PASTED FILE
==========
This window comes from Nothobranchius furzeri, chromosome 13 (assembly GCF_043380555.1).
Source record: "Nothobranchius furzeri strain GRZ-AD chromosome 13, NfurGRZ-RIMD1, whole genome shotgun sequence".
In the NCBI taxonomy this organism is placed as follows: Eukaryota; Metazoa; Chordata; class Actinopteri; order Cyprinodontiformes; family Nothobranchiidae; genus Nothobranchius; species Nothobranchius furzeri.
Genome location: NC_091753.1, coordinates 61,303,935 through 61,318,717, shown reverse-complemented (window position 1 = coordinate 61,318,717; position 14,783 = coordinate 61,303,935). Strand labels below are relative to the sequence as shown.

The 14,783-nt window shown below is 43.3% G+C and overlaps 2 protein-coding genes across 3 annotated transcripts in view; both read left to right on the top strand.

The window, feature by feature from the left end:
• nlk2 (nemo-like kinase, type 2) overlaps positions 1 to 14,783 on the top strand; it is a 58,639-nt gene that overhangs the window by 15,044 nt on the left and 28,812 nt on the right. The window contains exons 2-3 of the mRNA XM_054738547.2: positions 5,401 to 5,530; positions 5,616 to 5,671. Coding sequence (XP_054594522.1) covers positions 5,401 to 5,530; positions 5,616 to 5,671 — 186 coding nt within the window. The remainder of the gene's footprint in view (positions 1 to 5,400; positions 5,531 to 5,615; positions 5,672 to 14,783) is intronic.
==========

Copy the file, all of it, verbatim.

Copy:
This window comes from Nothobranchius furzeri, chromosome 13 (assembly GCF_043380555.1).
Source record: "Nothobranchius furzeri strain GRZ-AD chromosome 13, NfurGRZ-RIMD1, whole genome shotgun sequence".
In the NCBI taxonomy this organism is placed as follows: Eukaryota; Metazoa; Chordata; class Actinopteri; order Cyprinodontiformes; family Nothobranchiidae; genus Nothobranchius; species Nothobranchius furzeri.
Genome location: NC_091753.1, coordinates 61,303,935 through 61,318,717, shown reverse-complemented (window position 1 = coordinate 61,318,717; position 14,783 = coordinate 61,303,935). Strand labels below are relative to the sequence as shown.

The 14,783-nt window shown below is 43.3% G+C and overlaps 2 protein-coding genes across 3 annotated transcripts in view; both read left to right on the top strand.

The window, feature by feature from the left end:
• nlk2 (nemo-like kinase, type 2) overlaps positions 1 to 14,783 on the top strand; it is a 58,639-nt gene that overhangs the window by 15,044 nt on the left and 28,812 nt on the right. The window contains exons 2-3 of the mRNA XM_054738547.2: positions 5,401 to 5,530; positions 5,616 to 5,671. Coding sequence (XP_054594522.1) covers positions 5,401 to 5,530; positions 5,616 to 5,671 — 186 coding nt within the window. The remainder of the gene's footprint in view (positions 1 to 5,400; positions 5,531 to 5,615; positions 5,672 to 14,783) is intronic.